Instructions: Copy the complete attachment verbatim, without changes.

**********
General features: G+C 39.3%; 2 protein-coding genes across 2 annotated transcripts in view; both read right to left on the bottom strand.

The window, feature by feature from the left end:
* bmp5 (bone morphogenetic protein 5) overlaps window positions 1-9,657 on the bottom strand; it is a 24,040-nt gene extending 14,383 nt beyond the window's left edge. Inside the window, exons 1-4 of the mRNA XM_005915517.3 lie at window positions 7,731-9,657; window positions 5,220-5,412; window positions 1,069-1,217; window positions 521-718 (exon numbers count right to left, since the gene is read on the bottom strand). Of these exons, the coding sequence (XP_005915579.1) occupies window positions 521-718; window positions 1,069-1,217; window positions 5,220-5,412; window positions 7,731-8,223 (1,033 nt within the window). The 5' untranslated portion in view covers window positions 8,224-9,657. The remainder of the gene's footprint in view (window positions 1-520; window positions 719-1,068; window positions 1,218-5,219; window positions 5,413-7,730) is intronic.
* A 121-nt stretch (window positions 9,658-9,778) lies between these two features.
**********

General features: G+C 39.3%; 2 protein-coding genes across 2 annotated transcripts in view; both read right to left on the bottom strand.

The window, feature by feature from the left end:
* bmp5 (bone morphogenetic protein 5) overlaps window positions 1-9,657 on the bottom strand; it is a 24,040-nt gene extending 14,383 nt beyond the window's left edge. Inside the window, exons 1-4 of the mRNA XM_005915517.3 lie at window positions 7,731-9,657; window positions 5,220-5,412; window positions 1,069-1,217; window positions 521-718 (exon numbers count right to left, since the gene is read on the bottom strand). Of these exons, the coding sequence (XP_005915579.1) occupies window positions 521-718; window positions 1,069-1,217; window positions 5,220-5,412; window positions 7,731-8,223 (1,033 nt within the window). The 5' untranslated portion in view covers window positions 8,224-9,657. The remainder of the gene's footprint in view (window positions 1-520; window positions 719-1,068; window positions 1,218-5,219; window positions 5,413-7,730) is intronic.
* A 121-nt stretch (window positions 9,658-9,778) lies between these two features.